SELECT * FROM read_csv_auto('downloaded_exoplanets.csv'); 

Let’s package this up as a new asynchronous factory method on our ExoplanetStore type:

import DuckDB
import Foundation

final class ExoplanetStore {

    // Factory method to create and prepare a new ExoplanetStore
    static func create() async throws -> ExoplanetStore {
        // Create our database and connection as described above
        let database = try Database(store: .inMemory)
        let connection = try database.connect()

        // Download the CSV from the exoplanet archive
        let (csvFileURL, _) = try await
            from: URL(string: ",+disc_year+from+pscomppars&format=csv")!)
        // Issue our first query to DuckDB
        try connection.execute("""
            CREATE TABLE exoplanets AS (
                SELECT * FROM read_csv_auto('\(csvFileURL.path)')

        // Create our pre-populated ExoplanetStore instance
        return ExoplanetStore(
            database: database,
            connection: connection

    // Let's make the initializer we defined previously 
    // private. This prevents anyone accidentally instantiating
    // the store without having pre-loaded our Exoplanet CSV
    // into the database
    private init(database: Database, connection: Connection) {
        // ...

Querying the Database

Now that the database is populated with data, it’s ready to be analyzed. Let’s create a query which we can use to plot a chart of the number of exoplanets discovered by year.

SELECT disc_year, count(disc_year) AS Count
FROM exoplanets
GROUP BY disc_year
ORDER BY disc_year;

Issuing the query to DuckDB from within Swift is simple. We’ll again make use of an async function from which to issue our query. This means the callee won’t be blocked while the query is executing. We’ll then cast the result columns to Swift native types using DuckDB’s ResultSet cast(to:) family of methods, before finally wrapping them up in a DataFrame from the TabularData framework ready for presentation in the UI.


import TabularData

extension ExoplanetStore {

    // Retrieves the number of exoplanets discovered by year  
    func groupedByDiscoveryYear() async throws -> DataFrame {
        // Issue the query we described above
        let result = try connection.query("""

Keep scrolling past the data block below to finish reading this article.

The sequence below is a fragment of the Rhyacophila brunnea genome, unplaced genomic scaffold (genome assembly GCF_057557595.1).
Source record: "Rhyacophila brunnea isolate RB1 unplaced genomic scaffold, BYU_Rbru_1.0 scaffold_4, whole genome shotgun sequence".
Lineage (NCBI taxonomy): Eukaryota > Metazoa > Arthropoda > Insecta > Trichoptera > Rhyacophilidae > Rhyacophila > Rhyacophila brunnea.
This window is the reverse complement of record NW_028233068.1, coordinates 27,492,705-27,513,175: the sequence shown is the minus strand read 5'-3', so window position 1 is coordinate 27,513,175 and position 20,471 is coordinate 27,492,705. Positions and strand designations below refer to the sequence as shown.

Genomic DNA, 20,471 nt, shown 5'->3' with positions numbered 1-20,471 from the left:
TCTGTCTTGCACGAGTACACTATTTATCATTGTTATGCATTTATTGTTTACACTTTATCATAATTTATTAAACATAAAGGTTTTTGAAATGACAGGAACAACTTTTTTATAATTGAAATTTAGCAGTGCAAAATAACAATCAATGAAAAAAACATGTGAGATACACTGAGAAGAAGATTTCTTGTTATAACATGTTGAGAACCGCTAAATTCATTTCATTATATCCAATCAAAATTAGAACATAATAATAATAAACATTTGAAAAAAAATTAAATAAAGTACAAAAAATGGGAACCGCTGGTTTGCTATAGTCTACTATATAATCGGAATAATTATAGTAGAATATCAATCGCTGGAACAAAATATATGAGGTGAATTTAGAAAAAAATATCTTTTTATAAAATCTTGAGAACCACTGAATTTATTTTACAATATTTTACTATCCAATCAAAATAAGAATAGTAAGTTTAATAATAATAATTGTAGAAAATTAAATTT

SELECT disc_year, count(disc_year) AS Count
            FROM exoplanets
            GROUP BY disc_year
            ORDER BY disc_year

        // Cast our DuckDB columns to their native Swift
        // equivalent types
        let discoveryYearColumn = result[0].cast(to: Int.self)
        let countColumn = result[1].cast(to: Int.self)
        // Use our DuckDB columns to instantiate TabularData
        // columns and populate a TabularData DataFrame
        return DataFrame(columns: [

Visualizing the Results

In just a few lines of code, our database has been created, populated and analyzed – all that’s left to do now is present the results.

And I have a feeling that we’re just getting started…

For the complete example project – including the SwiftUI views and Chart definitions used to create the screenshot above – clone the DuckDB Swift repo and open up the runnable app project located in Examples/SwiftUI/ExoplanetExplorer.xcodeproj.

We encourage you to modify the code, explore the Exoplanet Archive and DuckDB, and make some discoveries of your own – interplanetary or otherwise!


In this article we’ve introduced the brand new Swift API for DuckDB and demonstrated how quickly you can get up and running analyzing data.

With DuckDB’s incredible performance and analysis capabilities and Swift’s vibrant eco-system and platform support, there’s never been a better time to begin exploring analytical datasets in Swift.

We can’t wait to see what you do with it. Feel free to reach out on our Discord if you have an questions!

The Swift API for DuckDB is packaged using Swift Package Manager and lives in a new top-level repository available at